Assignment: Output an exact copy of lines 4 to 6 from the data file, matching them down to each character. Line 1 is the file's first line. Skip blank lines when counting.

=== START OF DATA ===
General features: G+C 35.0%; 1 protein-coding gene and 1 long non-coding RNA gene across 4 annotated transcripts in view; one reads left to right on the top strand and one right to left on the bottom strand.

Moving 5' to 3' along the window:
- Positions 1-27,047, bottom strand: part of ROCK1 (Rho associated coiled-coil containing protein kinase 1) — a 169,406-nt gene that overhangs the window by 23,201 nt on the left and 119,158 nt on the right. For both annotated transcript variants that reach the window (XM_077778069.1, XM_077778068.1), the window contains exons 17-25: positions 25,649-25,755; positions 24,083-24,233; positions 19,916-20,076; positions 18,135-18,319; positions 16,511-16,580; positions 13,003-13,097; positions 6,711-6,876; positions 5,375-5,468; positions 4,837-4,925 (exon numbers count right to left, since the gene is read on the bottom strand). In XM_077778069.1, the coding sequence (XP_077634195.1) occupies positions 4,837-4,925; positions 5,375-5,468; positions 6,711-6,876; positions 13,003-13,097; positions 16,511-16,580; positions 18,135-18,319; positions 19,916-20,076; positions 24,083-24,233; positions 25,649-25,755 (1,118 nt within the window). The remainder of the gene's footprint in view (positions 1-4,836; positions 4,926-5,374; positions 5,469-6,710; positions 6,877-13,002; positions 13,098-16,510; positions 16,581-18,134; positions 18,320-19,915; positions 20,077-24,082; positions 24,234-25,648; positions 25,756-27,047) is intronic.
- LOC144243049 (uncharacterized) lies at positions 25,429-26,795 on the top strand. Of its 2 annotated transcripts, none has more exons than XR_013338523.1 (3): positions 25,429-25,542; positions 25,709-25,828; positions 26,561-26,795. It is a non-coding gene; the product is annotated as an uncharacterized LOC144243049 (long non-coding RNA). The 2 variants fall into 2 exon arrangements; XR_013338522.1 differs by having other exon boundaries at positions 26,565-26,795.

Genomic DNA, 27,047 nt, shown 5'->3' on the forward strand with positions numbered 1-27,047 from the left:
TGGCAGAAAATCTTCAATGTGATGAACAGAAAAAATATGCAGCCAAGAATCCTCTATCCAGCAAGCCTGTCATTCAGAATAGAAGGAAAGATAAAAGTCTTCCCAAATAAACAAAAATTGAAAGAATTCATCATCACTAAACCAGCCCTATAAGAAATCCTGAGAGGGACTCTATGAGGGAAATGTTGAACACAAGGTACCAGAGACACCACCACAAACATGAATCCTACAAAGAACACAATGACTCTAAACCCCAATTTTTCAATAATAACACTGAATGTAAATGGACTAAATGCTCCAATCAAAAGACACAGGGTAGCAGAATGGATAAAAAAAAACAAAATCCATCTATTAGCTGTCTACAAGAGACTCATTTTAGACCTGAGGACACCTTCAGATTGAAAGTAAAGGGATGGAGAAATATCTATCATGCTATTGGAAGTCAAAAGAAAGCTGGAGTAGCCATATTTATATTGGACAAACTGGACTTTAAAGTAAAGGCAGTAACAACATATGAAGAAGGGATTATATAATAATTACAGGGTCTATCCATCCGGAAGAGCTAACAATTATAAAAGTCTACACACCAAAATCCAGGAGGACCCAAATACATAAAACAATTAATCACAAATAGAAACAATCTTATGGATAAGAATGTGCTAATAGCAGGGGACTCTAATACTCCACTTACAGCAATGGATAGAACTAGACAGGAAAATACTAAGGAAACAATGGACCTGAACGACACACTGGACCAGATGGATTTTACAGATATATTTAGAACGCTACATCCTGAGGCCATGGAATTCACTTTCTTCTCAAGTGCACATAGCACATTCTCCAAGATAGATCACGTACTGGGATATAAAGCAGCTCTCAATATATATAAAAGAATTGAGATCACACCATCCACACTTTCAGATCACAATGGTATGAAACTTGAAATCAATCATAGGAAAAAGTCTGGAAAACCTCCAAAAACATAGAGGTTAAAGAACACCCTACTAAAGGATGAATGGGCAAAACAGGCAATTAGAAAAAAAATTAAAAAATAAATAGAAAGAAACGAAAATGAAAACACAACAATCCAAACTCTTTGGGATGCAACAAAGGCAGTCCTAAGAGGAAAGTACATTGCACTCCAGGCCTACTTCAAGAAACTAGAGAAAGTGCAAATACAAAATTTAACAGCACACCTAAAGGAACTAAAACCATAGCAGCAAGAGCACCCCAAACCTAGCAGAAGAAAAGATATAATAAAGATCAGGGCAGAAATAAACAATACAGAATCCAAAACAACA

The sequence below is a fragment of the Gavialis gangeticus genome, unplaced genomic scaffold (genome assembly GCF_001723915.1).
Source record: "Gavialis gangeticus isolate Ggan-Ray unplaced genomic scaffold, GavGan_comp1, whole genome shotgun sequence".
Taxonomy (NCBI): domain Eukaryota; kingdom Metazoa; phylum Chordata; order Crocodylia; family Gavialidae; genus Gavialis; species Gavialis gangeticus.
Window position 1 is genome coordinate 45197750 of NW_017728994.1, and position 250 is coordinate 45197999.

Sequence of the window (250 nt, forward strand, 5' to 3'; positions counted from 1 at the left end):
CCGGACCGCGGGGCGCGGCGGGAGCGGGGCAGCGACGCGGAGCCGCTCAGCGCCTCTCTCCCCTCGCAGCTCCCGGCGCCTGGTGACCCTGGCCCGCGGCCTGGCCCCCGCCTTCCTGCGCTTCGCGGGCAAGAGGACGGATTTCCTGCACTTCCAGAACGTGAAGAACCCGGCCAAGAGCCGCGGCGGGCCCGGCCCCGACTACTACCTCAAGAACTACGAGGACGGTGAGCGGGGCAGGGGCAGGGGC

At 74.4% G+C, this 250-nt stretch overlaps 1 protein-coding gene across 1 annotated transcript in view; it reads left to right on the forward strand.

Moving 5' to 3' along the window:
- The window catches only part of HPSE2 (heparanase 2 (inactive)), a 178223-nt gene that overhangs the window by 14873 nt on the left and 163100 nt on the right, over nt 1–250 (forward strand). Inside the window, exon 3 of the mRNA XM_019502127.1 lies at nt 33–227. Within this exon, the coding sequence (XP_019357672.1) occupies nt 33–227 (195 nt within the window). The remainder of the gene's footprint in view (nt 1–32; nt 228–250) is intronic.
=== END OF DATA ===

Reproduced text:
- LOC144243049 (uncharacterized) lies at positions 25,429-26,795 on the top strand. Of its 2 annotated transcripts, none has more exons than XR_013338523.1 (3): positions 25,429-25,542; positions 25,709-25,828; positions 26,561-26,795. It is a non-coding gene; the product is annotated as an uncharacterized LOC144243049 (long non-coding RNA). The 2 variants fall into 2 exon arrangements; XR_013338522.1 differs by having other exon boundaries at positions 26,565-26,795.

Genomic DNA, 27,047 nt, shown 5'->3' on the forward strand with positions numbered 1-27,047 from the left:
TGGCAGAAAATCTTCAATGTGATGAACAGAAAAAATATGCAGCCAAGAATCCTCTATCCAGCAAGCCTGTCATTCAGAATAGAAGGAAAGATAAAAGTCTTCCCAAATAAACAAAAATTGAAAGAATTCATCATCACTAAACCAGCCCTATAAGAAATCCTGAGAGGGACTCTATGAGGGAAATGTTGAACACAAGGTACCAGAGACACCACCACAAACATGAATCCTACAAAGAACACAATGACTCTAAACCCCAATTTTTCAATAATAACACTGAATGTAAATGGACTAAATGCTCCAATCAAAAGACACAGGGTAGCAGAATGGATAAAAAAAAACAAAATCCATCTATTAGCTGTCTACAAGAGACTCATTTTAGACCTGAGGACACCTTCAGATTGAAAGTAAAGGGATGGAGAAATATCTATCATGCTATTGGAAGTCAAAAGAAAGCTGGAGTAGCCATATTTATATTGGACAAACTGGACTTTAAAGTAAAGGCAGTAACAACATATGAAGAAGGGATTATATAATAATTACAGGGTCTATCCATCCGGAAGAGCTAACAATTATAAAAGTCTACACACCAAAATCCAGGAGGACCCAAATACATAAAACAATTAATCACAAATAGAAACAATCTTATGGATAAGAATGTGCTAATAGCAGGGGACTCTAATACTCCACTTACAGCAATGGATAGAACTAGACAGGAAAATACTAAGGAAACAATGGACCTGAACGACACACTGGACCAGATGGATTTTACAGATATATTTAGAACGCTACATCCTGAGGCCATGGAATTCACTTTCTTCTCAAGTGCACATAGCACATTCTCCAAGATAGATCACGTACTGGGATATAAAGCAGCTCTCAATATATATAAAAGAATTGAGATCACACCATCCACACTTTCAGATCACAATGGTATGAAACTTGAAATCAATCATAGGAAAAAGTCTGGAAAACCTCCAAAAACATAGAGGTTAAAGAACACCCTACTAAAGGATGAATGGGCAAAACAGGCAATTAGAAAAAAAATTAAAAAATAAATAGAAAGAAACGAAAATGAAAACACAACAATCCAAACTCTTTGGGATGCAACAAAGGCAGTCCTAAGAGGAAAGTACATTGCACTCCAGGCCTACTTCAAGAAACTAGAGAAAGTGCAAATACAAAATTTAACAGCACACCTAAAGGAACTAAAACCATAGCAGCAAGAGCACCCCAAACCTAGCAGAAGAAAAGATATAATAAAGATCAGGGCAGAAATAAACAATACAGAATCCAAAACAACA